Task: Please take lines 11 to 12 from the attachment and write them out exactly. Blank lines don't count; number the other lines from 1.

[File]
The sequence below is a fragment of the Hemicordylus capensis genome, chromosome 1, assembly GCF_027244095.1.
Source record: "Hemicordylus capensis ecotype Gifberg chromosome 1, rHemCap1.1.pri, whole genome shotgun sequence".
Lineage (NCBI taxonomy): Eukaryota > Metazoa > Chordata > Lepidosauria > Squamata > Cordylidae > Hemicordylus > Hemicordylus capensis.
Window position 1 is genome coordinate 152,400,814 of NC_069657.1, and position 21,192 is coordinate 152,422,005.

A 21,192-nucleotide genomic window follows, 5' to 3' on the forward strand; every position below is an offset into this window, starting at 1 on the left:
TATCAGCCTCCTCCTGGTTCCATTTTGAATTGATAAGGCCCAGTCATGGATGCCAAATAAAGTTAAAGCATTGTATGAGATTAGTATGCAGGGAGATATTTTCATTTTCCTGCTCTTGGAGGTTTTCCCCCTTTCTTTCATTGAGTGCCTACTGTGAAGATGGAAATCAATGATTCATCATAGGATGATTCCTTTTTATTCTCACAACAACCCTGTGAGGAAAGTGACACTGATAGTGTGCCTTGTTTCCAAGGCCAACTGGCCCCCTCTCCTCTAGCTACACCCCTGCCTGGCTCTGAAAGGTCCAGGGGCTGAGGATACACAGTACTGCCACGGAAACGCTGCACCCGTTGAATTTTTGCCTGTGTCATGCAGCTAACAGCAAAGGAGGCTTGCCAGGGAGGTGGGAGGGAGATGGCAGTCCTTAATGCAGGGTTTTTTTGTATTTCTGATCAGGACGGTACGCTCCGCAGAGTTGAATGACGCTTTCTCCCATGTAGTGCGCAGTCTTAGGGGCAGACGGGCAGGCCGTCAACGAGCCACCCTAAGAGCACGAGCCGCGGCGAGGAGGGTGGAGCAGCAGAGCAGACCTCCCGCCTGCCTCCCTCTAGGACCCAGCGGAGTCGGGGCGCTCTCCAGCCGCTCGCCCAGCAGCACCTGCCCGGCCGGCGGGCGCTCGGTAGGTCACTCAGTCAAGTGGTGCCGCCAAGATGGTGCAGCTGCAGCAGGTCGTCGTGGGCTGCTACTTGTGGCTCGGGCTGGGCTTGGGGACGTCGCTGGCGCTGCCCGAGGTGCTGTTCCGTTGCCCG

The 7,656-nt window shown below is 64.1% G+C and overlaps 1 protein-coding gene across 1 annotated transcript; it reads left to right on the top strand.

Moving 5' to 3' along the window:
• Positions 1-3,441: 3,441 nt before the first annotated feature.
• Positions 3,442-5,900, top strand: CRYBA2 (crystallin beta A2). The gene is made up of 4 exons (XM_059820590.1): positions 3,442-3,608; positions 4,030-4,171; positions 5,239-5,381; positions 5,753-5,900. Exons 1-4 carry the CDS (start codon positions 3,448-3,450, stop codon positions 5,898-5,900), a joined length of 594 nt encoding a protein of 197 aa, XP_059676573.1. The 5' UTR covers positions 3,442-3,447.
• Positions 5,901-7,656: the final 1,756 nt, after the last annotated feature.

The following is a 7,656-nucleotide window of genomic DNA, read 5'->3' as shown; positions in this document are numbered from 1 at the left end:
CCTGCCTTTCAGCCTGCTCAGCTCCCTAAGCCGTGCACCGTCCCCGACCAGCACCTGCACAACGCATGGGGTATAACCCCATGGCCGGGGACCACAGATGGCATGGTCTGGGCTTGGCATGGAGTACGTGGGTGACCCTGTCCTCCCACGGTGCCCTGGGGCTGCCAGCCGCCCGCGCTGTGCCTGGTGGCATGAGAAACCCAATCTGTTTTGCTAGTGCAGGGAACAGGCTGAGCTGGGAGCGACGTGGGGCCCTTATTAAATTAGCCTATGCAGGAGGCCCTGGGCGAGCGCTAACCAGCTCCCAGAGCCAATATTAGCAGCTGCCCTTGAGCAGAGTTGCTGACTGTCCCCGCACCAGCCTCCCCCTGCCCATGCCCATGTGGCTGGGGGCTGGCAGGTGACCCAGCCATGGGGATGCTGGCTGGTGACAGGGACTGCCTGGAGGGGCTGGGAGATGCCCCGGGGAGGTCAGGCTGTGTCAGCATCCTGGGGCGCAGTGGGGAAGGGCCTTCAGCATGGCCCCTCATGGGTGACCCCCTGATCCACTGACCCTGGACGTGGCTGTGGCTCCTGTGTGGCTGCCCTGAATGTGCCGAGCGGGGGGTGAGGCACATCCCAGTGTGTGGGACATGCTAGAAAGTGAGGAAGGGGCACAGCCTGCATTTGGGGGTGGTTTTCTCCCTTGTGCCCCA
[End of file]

• Positions 5,901-7,656: the final 1,756 nt, after the last annotated feature.

The following is a 7,656-nucleotide window of genomic DNA, read 5'->3' as shown; positions in this document are numbered from 1 at the left end: